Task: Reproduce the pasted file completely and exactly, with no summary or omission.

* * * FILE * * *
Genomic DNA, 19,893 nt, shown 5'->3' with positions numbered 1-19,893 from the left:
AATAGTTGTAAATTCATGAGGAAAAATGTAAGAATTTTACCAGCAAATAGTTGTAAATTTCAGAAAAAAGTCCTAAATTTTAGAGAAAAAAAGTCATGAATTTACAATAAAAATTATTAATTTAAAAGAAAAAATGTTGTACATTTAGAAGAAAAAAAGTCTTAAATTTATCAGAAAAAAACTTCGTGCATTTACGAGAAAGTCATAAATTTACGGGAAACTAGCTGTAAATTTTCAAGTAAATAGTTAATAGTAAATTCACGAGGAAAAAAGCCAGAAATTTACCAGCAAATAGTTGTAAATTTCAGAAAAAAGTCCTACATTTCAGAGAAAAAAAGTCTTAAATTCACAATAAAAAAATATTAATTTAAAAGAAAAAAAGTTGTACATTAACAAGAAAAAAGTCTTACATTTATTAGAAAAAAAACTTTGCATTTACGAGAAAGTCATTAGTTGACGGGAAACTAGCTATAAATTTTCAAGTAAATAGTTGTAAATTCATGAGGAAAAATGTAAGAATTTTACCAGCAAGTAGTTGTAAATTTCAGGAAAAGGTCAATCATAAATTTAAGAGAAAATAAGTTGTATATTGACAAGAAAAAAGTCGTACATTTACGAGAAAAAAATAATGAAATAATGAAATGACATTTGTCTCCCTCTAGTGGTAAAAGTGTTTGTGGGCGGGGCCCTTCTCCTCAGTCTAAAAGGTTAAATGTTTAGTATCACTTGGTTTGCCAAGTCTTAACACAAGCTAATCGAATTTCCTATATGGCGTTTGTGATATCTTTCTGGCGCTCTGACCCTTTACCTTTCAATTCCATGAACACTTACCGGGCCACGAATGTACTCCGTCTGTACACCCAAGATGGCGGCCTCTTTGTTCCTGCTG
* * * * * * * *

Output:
Genomic DNA, 19,893 nt, shown 5'->3' with positions numbered 1-19,893 from the left:
AATAGTTGTAAATTCATGAGGAAAAATGTAAGAATTTTACCAGCAAATAGTTGTAAATTTCAGAAAAAAGTCCTAAATTTTAGAGAAAAAAAGTCATGAATTTACAATAAAAATTATTAATTTAAAAGAAAAAATGTTGTACATTTAGAAGAAAAAAAGTCTTAAATTTATCAGAAAAAAACTTCGTGCATTTACGAGAAAGTCATAAATTTACGGGAAACTAGCTGTAAATTTTCAAGTAAATAGTTAATAGTAAATTCACGAGGAAAAAAGCCAGAAATTTACCAGCAAATAGTTGTAAATTTCAGAAAAAAGTCCTACATTTCAGAGAAAAAAAGTCTTAAATTCACAATAAAAAAATATTAATTTAAAAGAAAAAAAGTTGTACATTAACAAGAAAAAAGTCTTACATTTATTAGAAAAAAAACTTTGCATTTACGAGAAAGTCATTAGTTGACGGGAAACTAGCTATAAATTTTCAAGTAAATAGTTGTAAATTCATGAGGAAAAATGTAAGAATTTTACCAGCAAGTAGTTGTAAATTTCAGGAAAAGGTCAATCATAAATTTAAGAGAAAATAAGTTGTATATTGACAAGAAAAAAGTCGTACATTTACGAGAAAAAAATAATGAAATAATGAAATGACATTTGTCTCCCTCTAGTGGTAAAAGTGTTTGTGGGCGGGGCCCTTCTCCTCAGTCTAAAAGGTTAAATGTTTAGTATCACTTGGTTTGCCAAGTCTTAACACAAGCTAATCGAATTTCCTATATGGCGTTTGTGATATCTTTCTGGCGCTCTGACCCTTTACCTTTCAATTCCATGAACACTTACCGGGCCACGAATGTACTCCGTCTGTACACCCAAGATGGCGGCCTCTTTGTTCCTGCTG